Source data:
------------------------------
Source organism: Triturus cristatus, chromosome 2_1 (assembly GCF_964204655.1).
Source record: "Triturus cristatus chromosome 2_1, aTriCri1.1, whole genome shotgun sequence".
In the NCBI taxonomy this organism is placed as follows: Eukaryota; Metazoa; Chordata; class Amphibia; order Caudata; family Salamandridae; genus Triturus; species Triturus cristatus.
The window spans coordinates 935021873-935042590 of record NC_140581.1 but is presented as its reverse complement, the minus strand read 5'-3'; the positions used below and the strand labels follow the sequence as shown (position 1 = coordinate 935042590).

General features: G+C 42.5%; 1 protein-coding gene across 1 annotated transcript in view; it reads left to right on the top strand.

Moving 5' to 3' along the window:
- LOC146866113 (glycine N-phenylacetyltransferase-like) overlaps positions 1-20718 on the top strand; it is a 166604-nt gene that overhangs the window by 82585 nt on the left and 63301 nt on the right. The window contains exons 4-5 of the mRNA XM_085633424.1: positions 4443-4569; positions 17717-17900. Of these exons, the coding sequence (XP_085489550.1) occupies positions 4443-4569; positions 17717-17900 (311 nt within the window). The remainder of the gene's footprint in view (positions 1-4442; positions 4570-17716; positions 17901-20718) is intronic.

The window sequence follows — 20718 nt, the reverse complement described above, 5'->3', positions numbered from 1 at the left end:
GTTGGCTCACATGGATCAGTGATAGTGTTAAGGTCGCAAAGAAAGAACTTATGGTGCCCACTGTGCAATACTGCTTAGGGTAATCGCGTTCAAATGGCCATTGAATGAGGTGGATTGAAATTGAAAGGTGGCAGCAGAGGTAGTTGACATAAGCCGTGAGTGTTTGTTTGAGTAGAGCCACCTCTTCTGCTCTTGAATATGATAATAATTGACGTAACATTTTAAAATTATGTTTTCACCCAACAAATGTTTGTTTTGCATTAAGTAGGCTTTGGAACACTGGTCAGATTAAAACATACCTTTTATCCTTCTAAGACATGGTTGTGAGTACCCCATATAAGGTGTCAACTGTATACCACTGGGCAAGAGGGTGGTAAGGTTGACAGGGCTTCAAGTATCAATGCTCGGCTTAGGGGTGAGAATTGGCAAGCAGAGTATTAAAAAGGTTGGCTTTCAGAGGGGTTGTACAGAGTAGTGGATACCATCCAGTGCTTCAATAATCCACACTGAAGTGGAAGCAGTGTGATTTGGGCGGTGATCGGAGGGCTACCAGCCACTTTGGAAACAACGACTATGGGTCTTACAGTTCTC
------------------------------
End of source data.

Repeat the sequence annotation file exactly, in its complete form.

Source organism: Triturus cristatus, chromosome 2_1 (assembly GCF_964204655.1).
Source record: "Triturus cristatus chromosome 2_1, aTriCri1.1, whole genome shotgun sequence".
In the NCBI taxonomy this organism is placed as follows: Eukaryota; Metazoa; Chordata; class Amphibia; order Caudata; family Salamandridae; genus Triturus; species Triturus cristatus.
The window spans coordinates 935021873-935042590 of record NC_140581.1 but is presented as its reverse complement, the minus strand read 5'-3'; the positions used below and the strand labels follow the sequence as shown (position 1 = coordinate 935042590).

General features: G+C 42.5%; 1 protein-coding gene across 1 annotated transcript in view; it reads left to right on the top strand.

Moving 5' to 3' along the window:
- LOC146866113 (glycine N-phenylacetyltransferase-like) overlaps positions 1-20718 on the top strand; it is a 166604-nt gene that overhangs the window by 82585 nt on the left and 63301 nt on the right. The window contains exons 4-5 of the mRNA XM_085633424.1: positions 4443-4569; positions 17717-17900. Of these exons, the coding sequence (XP_085489550.1) occupies positions 4443-4569; positions 17717-17900 (311 nt within the window). The remainder of the gene's footprint in view (positions 1-4442; positions 4570-17716; positions 17901-20718) is intronic.

The window sequence follows — 20718 nt, the reverse complement described above, 5'->3', positions numbered from 1 at the left end:
GTTGGCTCACATGGATCAGTGATAGTGTTAAGGTCGCAAAGAAAGAACTTATGGTGCCCACTGTGCAATACTGCTTAGGGTAATCGCGTTCAAATGGCCATTGAATGAGGTGGATTGAAATTGAAAGGTGGCAGCAGAGGTAGTTGACATAAGCCGTGAGTGTTTGTTTGAGTAGAGCCACCTCTTCTGCTCTTGAATATGATAATAATTGACGTAACATTTTAAAATTATGTTTTCACCCAACAAATGTTTGTTTTGCATTAAGTAGGCTTTGGAACACTGGTCAGATTAAAACATACCTTTTATCCTTCTAAGACATGGTTGTGAGTACCCCATATAAGGTGTCAACTGTATACCACTGGGCAAGAGGGTGGTAAGGTTGACAGGGCTTCAAGTATCAATGCTCGGCTTAGGGGTGAGAATTGGCAAGCAGAGTATTAAAAAGGTTGGCTTTCAGAGGGGTTGTACAGAGTAGTGGATACCATCCAGTGCTTCAATAATCCACACTGAAGTGGAAGCAGTGTGATTTGGGCGGTGATCGGAGGGCTACCAGCCACTTTGGAAACAACGACTATGGGTCTTACAGTTCTC